7. I dont like him. And he is nowhere near Borshevski or Berezin. To me he looks occasionally selfish and on some nights not involved. No matter how good his stats are. I cant see myself ever liking him even if he puts up 70 points in successive seasons.

  8. Couldn't disagree with this article more. In my mind Grabovski is one of the most consistent competitors on the team — gives 100% every shift, quick and strong on the puck, tough in the corners, and isn't afraid to take a hit to make a play. He has also been very resilient after taking some pretty big lashes. Bottom line, Grabbo is a tough guy to play against — exactly what you need in the playoffs.

  9. This is one of the fascinating things about being a Leaf fan, or a fan in general, I guess. Different people who watch the team closely can see the same player so very differently.

  10. Love him. He works hard every night, even when he's on a cold streak, and has improved drastically over his three years in T.O.. I certainly cannot see him as a number 1 centre on a good team, but I think he makes a solid number 2, as long as he continues to develop. We have to remember here that he's only in his third full season in the NHL.

    I would agree that he needs to stay on his skates more, but disagree that he's afraid to take the body. He's gotten good at retrieving his (or his team-mates) turnovers by digging in the corners and keeping his stick on the ice.

    And, come on, his interviews are 100% pure awesome.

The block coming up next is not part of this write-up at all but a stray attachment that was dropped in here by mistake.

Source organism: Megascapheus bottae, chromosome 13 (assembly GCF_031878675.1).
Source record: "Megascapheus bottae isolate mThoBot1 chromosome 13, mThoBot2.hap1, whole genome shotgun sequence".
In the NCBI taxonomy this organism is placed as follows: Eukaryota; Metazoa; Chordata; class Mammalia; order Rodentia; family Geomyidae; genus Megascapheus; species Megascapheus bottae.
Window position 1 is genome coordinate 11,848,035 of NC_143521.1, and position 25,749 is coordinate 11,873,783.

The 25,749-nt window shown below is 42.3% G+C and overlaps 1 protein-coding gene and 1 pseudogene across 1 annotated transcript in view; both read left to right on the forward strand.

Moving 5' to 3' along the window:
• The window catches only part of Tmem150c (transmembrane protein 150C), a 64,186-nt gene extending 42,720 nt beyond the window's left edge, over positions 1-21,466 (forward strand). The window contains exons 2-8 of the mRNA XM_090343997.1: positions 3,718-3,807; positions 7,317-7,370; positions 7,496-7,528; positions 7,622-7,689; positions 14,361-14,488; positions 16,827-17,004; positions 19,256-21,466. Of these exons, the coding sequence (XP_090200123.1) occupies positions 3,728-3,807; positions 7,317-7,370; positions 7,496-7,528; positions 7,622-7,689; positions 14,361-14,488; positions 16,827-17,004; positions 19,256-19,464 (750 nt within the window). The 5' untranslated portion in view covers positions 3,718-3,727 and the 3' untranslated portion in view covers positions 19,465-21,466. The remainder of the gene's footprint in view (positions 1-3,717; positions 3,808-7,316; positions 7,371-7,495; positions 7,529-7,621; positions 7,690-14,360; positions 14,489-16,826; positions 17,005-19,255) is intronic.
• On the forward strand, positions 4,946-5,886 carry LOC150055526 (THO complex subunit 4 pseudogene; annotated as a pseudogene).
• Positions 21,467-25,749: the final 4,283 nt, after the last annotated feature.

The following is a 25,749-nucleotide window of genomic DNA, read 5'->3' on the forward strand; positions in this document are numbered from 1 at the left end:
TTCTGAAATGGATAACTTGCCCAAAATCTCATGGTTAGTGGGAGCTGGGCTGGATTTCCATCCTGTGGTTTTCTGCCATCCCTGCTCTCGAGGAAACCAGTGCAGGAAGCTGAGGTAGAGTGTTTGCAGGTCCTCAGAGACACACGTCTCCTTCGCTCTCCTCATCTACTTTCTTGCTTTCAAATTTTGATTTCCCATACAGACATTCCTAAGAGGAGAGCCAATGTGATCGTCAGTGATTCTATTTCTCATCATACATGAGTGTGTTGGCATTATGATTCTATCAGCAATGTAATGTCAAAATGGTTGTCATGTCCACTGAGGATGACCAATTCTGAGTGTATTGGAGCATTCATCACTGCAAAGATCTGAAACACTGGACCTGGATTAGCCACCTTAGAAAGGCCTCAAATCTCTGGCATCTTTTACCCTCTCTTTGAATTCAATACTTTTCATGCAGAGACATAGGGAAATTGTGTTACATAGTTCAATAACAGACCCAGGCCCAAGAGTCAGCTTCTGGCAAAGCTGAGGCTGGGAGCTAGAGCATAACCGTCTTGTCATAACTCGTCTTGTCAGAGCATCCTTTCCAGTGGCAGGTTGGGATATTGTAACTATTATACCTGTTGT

11. I think he is fast and has a high skill level, but is still learning how to utilize it. Kind of like Kessel, he needs to find a way to get some skating room and then- look out! But would I trade Grabbo and Kaberle for Richards?? in a heartbeat..

  12. Though I understand the raw sentiment behind this post I think it'd be pretty delusional to say Grabovski isn't deserving of a 2nd line center spot on any team lacking Crosby/Malkin/Staal down the middle at the moment. At the end of the season when the dust settles? Sure, maybe. But not when he competes as hard as he does every night, draws as many penalties as he does, and is currently putting up a 65 point clip for the season

  13. If Grabbo is your first line guy I agree that's not good. If he's your second line guy? That's fine.

    'he's a pretty fragile player'


    'No matter how good his stats are.'

    I like that people are honest, such as yourself Michael, that they just don't like him as a person. At least that makes sense rather than making patently untrue statements about his play.

  14. I like him. He's fast, he works hard, he's got a fair bit of offensive skill and he's just a little bit crazy. I think he's a good checker, not in the sense of being a heavy hitter but in terms of using body position to insinuate himself between an opponent and the puck.
    I don't think he's a guy who you can expect to create a lot of offense single-handedly and I wouldn't want to rely on him for the bulk of my scoring but I'm comfortable with Grabbo on the second scoring line.